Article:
Earlier this summer, president and CEO of Latin American Youth Center (LAYC), Lori Kaplan, stepped down from the role in which she has served for 30 years. In Lori’s total 38 years with the organization, her leadership has solidified LAYC as a nationally-recognized, award-winning youth organization. Her legacy as a leader, advocate, and trailblazer who has worked tirelessly to make DC and our region a place where all can succeed sets a strong precedent and a shining example for every one of us in the social sector.
As Lori became the executive director at LAYC, the organization first launched programs aimed at promoting youth leadership and advocacy, and began social services and mental health counseling programs for immigrant youth who had experienced trauma fleeing civil wars in Central America. In the years that followed, under Lori’s leadership, LAYC went on to create and further develop programs aimed at addressing youth violence, youth homelessness, teen motherhood, youth job training, and the educational needs of recently-arrived multicultural students. The Meyer Foundation’s first grant write-up for LAYC’s grant application back in 1984 describes a fast-paced organization, which had already gained notable partners including DCPS and DC Employment Services. It reflects a growing organization working to adapt to the needs of immigrant youth. This adaptability has always been one of Lori’s greatest skills and LAYC’s successes. By adapting its program to meet the changing needs of youth, LAYC has been able to both support its youth in new ways and take advantage of new funding streams to create a robust program and organization.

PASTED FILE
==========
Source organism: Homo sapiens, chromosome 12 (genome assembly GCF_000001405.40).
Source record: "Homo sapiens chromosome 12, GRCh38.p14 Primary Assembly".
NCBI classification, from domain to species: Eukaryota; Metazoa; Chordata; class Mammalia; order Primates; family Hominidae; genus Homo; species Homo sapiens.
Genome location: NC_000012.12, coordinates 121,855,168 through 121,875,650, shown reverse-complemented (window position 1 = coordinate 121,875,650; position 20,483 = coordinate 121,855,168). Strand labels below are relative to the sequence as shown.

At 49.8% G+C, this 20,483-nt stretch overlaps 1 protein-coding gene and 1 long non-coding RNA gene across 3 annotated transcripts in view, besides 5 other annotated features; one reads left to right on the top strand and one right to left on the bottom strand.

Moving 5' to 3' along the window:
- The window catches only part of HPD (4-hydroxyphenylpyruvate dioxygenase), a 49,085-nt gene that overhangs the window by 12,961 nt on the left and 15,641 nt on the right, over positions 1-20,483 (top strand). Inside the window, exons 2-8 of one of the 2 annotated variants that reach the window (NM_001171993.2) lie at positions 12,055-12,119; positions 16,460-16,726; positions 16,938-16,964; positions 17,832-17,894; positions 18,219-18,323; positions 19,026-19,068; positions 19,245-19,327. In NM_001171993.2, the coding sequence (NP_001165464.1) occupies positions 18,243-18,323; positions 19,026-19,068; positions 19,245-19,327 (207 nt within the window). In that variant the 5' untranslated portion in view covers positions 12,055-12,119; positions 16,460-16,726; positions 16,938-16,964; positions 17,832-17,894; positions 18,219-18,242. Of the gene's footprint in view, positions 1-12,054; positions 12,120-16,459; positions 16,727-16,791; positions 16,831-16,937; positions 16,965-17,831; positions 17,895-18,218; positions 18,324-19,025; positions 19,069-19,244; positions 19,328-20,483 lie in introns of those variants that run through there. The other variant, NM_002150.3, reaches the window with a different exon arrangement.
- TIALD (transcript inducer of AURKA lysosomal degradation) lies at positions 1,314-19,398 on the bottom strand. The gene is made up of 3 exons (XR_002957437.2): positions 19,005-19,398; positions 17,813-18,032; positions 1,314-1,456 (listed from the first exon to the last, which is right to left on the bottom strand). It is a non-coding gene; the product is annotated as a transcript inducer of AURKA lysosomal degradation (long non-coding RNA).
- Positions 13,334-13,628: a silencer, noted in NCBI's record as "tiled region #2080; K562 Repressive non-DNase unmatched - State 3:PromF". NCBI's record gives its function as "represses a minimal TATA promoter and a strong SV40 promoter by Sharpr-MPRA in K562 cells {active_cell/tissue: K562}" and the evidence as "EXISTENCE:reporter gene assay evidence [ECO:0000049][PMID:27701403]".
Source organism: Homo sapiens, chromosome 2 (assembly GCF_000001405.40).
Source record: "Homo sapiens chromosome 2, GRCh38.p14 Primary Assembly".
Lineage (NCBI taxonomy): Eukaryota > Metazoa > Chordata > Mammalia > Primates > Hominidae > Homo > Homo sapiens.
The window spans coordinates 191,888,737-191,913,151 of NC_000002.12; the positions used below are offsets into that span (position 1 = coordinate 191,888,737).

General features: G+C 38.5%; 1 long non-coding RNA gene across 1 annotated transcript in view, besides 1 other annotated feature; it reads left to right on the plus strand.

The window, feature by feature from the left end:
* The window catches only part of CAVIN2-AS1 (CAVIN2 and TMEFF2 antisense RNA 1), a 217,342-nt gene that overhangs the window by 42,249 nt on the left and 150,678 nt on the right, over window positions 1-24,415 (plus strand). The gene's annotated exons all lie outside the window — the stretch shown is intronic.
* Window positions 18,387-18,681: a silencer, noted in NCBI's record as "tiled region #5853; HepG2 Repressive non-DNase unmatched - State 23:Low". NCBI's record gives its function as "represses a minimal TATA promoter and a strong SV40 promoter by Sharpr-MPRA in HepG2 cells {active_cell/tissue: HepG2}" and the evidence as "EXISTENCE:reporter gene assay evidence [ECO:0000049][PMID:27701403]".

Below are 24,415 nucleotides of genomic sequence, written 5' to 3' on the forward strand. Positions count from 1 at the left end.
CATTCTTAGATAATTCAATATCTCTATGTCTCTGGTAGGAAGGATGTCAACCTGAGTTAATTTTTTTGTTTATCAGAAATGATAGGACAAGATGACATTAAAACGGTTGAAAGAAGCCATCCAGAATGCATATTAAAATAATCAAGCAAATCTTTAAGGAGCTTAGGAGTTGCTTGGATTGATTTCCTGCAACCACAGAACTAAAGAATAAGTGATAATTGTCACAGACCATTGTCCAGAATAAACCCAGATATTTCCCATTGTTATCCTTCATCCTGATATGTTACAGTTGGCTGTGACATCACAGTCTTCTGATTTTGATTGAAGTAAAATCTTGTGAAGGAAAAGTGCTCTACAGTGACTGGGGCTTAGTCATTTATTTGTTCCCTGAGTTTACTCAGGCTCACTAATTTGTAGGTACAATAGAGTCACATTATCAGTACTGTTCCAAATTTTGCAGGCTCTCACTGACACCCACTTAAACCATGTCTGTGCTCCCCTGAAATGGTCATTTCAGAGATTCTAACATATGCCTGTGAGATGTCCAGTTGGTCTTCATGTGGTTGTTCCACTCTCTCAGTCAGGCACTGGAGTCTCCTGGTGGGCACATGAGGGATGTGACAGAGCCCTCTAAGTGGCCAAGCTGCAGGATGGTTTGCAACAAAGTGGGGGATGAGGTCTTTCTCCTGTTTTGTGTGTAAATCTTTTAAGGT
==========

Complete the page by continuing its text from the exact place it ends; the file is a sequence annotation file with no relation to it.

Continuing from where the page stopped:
Today, LAYC works with over 4,000 youth and their families in Washington, DC and Montgomery and Prince George’s counties in Maryland – all made possible under Lori’s visionary leadership. As Lori steps down, Meyer is honored to reflect on the Foundation’s history with LAYC, and its significant growth and reach over the years.
Lori has served as a leader across sectors, a regional voice and conscience, as well as a mentor to so many of us coming up in the nonprofit sector. I experienced that mentorship firsthand when, early in my tenure at the Washington Area Women’s Foundation, I reached out to Lori as I learned to effectively manage a nonprofit. Lori was always willing to offer her counsel, guidance, and much-needed words of encouragement.
Lori has dedicated her entire career to the lives of multicultural youth in the Washington metropolitan region and has been recognized and acclaimed for her outstanding leadership. We will miss Lori’s strength, leadership, and wisdom. But we know she leaves LAYC in good hands, and we welcome and congratulate her successor, Lupi Quinteros-Grady, as she takes the helm.